Israel is currently imprisoning over 350 Palestinians and three Jewish Israelis without trial and with no way of defending themselves against charges they often aren’t even allowed to see. As Palestinians demand international intervention, Israeli lawmakers move to codify the practice.
Activists in the West Bank city of Nablus on Thursday demanded that the International Committee of the Red Cross (ICRC) intervene on behalf of Palestinians being held by Israel in administrative detention.
Administrative detention is a practice, taken from British Mandate law, which Israel uses to detain Palestinians (and some Jews) without charge or trial — indefinitely.
Administrative detention orders are reviewed every six months, but the detainees are often not told of what alleged crimes they are being accused or shown the evidence against them. The result is that it is virtually impossible to defend oneself against an administrative detention order.
Israel is currently holding 350 Palestinians and three Jewish Israelis in administrative detention.
The practice has been the focus of unusual public attention in recent months. International attention tends to surround Palestinian administrative detainees, mainly including Khader Adnan, Muhammad Allan and Oday Stiti, who won their freedom after staging lengthy and dangerous hunger strikes.
More recently, following the murder of three members of a Palestinian family in the West Bank village of Duma, Israel announced it would start using administrative detention against Jewish terrorism suspects. (I wrote earlier this week about how Israeli authorities are using administrative detention as a substitute for good ol’ fashion police work.)
The Israeli government is using the Duma murders — and authorities’ difficulty in prosecuting those responsible — in order to push through massive, new anti-terrorism legislation. The draft law, which consecutive governments have been failed to push through the parliament for years, seriously erodes already tenuous civil liberties and due process, and recklessly expands the definition of what constitutes terrorism and who can be classified a terrorist.
In addition, the new law takes a number of draconian Mandate-era “emergency laws” such as administrative detention, and codifies them into regular Israeli civilian law. If it passes, administrative detention will become even more mainstreamed and acceptable when security forces have trouble bringing strong enough indictments.
An unnecessary practice
In most modern legal systems, police or prosecutors release suspects when they don’t have enough evidence to charge them with a crime. In Israel, especially when the suspect is Palestinian, prosecutors and security forces find other ways to keep them behind bars.
Several years ago, at the height of mass hunger strikes by Palestinian prisoners, a senior Israeli security official confirmed that the state uses administrative detention in many cases out of laziness and when it just hadn’t bothered to collect enough evidence.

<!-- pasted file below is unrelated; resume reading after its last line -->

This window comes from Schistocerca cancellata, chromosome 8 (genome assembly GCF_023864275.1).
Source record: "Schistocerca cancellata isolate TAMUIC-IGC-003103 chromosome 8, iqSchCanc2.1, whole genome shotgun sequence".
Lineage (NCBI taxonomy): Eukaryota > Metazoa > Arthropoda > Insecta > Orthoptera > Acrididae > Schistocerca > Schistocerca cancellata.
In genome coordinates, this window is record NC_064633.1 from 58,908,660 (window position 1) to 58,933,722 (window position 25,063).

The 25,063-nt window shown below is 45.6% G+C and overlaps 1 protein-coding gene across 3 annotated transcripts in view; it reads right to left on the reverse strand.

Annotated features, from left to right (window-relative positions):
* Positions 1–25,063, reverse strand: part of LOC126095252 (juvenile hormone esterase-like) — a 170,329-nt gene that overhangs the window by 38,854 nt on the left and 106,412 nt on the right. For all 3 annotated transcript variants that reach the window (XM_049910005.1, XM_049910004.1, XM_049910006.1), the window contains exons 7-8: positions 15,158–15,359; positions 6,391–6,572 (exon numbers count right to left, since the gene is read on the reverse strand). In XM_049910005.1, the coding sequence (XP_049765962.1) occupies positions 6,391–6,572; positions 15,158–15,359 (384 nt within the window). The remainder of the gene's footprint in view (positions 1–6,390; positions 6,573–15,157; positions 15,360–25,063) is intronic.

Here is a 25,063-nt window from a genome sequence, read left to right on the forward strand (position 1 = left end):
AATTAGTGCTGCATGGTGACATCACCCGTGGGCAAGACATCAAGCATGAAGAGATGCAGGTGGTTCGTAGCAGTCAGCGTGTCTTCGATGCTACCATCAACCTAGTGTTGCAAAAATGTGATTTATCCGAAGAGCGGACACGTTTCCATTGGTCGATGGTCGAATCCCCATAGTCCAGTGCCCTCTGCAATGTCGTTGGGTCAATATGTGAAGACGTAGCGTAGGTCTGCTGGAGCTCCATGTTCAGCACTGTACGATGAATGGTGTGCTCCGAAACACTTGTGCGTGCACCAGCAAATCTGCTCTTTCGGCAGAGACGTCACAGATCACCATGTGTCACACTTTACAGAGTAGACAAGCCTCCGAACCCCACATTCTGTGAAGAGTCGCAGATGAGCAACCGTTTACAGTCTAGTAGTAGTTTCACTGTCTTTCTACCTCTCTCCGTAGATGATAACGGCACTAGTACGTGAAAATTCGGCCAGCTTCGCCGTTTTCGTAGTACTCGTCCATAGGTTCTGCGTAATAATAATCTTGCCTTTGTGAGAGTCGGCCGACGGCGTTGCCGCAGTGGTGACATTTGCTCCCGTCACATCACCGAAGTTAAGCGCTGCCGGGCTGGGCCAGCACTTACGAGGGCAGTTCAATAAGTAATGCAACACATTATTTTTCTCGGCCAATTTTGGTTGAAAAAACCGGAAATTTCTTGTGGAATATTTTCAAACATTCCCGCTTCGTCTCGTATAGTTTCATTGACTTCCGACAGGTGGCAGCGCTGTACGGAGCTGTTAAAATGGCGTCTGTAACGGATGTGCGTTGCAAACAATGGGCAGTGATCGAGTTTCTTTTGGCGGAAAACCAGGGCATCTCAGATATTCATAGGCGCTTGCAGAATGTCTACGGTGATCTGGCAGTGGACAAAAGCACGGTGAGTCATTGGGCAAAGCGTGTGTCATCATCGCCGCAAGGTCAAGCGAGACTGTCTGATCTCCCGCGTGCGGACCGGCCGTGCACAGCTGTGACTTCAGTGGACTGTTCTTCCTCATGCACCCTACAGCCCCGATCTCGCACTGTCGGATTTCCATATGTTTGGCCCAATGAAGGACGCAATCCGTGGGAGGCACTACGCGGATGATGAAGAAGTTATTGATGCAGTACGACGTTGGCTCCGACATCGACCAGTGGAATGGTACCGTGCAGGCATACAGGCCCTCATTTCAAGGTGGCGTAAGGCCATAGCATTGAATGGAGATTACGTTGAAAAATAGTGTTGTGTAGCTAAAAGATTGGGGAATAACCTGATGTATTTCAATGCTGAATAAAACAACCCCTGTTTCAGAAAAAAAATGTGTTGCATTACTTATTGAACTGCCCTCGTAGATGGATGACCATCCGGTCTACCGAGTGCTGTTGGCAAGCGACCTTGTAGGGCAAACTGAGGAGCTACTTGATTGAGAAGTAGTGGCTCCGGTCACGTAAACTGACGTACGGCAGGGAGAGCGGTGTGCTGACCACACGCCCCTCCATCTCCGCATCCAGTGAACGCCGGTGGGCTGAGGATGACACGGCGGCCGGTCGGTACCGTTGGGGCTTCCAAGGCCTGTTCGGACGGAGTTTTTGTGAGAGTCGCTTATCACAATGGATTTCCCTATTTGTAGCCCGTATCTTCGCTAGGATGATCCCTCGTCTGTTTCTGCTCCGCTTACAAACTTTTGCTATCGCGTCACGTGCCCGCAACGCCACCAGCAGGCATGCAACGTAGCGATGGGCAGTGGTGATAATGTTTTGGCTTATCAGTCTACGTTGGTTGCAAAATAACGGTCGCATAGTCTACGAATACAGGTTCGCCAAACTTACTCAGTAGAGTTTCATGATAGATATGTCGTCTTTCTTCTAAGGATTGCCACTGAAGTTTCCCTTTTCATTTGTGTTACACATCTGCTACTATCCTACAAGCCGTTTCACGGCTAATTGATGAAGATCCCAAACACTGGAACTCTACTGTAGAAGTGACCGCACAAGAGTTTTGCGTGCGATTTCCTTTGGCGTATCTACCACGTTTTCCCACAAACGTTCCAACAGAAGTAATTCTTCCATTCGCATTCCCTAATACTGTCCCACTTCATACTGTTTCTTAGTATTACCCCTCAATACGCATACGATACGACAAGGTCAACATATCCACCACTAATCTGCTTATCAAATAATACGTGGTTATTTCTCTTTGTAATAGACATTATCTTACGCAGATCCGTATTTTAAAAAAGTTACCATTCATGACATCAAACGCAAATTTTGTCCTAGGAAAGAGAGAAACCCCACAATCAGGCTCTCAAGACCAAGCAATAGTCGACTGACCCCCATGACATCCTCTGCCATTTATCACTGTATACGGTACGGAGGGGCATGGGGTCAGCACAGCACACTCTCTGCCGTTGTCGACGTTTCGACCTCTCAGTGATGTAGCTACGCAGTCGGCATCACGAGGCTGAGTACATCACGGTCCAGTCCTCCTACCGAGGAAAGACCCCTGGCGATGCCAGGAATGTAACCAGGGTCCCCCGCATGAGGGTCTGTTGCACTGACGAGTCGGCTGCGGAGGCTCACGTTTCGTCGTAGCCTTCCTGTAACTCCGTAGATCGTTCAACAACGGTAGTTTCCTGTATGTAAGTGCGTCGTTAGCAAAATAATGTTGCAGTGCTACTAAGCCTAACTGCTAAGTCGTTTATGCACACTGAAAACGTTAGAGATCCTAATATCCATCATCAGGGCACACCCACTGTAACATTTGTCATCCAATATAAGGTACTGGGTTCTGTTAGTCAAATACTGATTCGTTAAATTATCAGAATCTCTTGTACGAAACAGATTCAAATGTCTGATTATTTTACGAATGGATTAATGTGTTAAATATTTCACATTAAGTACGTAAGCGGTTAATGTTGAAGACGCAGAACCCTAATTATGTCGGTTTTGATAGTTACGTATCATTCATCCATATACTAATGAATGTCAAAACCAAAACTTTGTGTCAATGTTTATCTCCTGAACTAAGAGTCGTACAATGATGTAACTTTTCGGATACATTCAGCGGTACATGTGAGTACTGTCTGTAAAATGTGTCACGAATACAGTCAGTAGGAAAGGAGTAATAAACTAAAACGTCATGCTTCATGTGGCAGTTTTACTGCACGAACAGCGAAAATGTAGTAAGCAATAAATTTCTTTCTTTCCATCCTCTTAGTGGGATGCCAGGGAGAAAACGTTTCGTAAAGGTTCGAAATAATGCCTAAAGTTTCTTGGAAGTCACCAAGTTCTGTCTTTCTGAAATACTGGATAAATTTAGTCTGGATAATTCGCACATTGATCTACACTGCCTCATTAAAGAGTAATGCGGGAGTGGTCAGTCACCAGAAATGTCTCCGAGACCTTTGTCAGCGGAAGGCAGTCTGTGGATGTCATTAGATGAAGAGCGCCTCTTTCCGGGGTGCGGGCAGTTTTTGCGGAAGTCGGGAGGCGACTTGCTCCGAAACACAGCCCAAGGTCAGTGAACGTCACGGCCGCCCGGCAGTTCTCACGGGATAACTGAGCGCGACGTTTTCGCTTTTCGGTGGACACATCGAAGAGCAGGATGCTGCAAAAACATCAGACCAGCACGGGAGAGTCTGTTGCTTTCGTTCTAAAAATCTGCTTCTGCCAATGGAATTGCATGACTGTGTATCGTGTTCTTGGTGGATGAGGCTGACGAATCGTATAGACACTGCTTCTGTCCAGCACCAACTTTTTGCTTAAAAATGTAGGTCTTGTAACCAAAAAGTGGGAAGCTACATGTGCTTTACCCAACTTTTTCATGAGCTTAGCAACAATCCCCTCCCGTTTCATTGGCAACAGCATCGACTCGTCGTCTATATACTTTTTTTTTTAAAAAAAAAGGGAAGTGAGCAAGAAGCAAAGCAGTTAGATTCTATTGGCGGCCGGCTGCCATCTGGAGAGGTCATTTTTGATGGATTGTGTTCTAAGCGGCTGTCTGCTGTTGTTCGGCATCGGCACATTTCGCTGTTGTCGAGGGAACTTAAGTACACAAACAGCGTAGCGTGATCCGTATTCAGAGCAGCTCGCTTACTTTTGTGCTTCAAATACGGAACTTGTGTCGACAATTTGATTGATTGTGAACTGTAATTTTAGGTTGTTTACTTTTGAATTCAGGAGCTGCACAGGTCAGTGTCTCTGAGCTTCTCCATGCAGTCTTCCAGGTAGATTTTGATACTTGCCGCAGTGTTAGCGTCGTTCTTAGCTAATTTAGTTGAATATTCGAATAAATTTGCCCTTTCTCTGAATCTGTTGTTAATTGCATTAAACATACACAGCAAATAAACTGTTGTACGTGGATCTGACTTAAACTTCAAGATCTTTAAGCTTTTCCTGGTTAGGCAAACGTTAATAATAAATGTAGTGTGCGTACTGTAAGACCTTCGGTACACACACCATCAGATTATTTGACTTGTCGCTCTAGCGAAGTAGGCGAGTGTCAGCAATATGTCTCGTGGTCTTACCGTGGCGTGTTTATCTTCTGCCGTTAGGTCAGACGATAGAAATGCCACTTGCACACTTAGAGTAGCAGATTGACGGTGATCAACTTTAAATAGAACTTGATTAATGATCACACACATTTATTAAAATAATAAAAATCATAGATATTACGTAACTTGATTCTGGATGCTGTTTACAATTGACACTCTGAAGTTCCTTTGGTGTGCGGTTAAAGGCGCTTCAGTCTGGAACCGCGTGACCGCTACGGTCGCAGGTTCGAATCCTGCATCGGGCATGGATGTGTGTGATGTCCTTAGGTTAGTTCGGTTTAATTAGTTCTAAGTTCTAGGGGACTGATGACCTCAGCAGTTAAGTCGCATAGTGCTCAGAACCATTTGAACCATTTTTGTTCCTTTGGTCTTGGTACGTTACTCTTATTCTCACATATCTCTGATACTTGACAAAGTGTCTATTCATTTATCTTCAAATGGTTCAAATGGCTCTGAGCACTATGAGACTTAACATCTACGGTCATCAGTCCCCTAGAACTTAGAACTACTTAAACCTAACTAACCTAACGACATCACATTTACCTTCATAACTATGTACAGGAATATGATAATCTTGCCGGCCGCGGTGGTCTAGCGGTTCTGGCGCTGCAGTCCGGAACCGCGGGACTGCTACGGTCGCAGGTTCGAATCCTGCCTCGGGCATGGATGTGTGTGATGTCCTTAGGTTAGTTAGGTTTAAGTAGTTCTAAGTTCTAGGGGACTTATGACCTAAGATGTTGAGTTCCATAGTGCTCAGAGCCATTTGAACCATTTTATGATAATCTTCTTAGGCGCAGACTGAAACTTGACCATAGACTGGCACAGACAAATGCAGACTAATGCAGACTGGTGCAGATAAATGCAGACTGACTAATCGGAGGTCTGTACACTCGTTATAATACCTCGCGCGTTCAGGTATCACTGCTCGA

Then-public security minister Yitzhak Aharonovich recommended to security officials at the time that administrative detention be used “only if there is a need and not in all cases,” an implicit admission that the practice was being applied in far more cases than the exceptional, extreme circumstances in which international law permits its use.
In a number of recent high profile cases, Israel has implicitly exposed once again that it is using administrative detention as a first, and not last resort.
Among the demonstrators in Nablus on Thursday were supporters and family members of Palestinian parliamentarian Khalida Jarrar. The Israeli army arrested Jarrar in her Ramallah-area home in March of this year and placed her under administrative detention a few days later. The accusation against her was that she had failed to comply with a military order exiling her from her hometown.
Because she is a woman, an elected parliamentarian and because of the ludicrously trivial allegations against her, an international pressure campaign was launched, demanding that Israel cancel her administrative detention order. It worked. But instead of releasing Jarrar, the Israeli military prosecutor conjured up an equally ludicrous indictment. Why wasn’t Jarrar charged in the first place? Laziness.
When the military prosecutor finally charged Jarrar in military court, however, the judge did something entirely uncharacteristic of the system in he serves: he ordered Jarrar released on bail. It turns out that the list of 12 farcical charges against her, which largely consist of crimes related to membership in the political party she represents in the Palestinian parliament, did not make her a threat to public safety.
That didn’t fly, however. The prosecution appealed, and won, and Jarrar has remained in jail since. Twice ordered released. Still in prison.
Back in Nablus, a few dozen Palestinians are still hoping that the international community, played here by the ICRC, might intervene against the entire codified system of injustice used to oppress them and deny them even the most basic civil rights.
Unfortunately, with Israel’s hardening nationalist politicians advancing broad new counter-terrorism laws, it appears that those systems of oppression and denial of basic rights are only becoming more mainstream.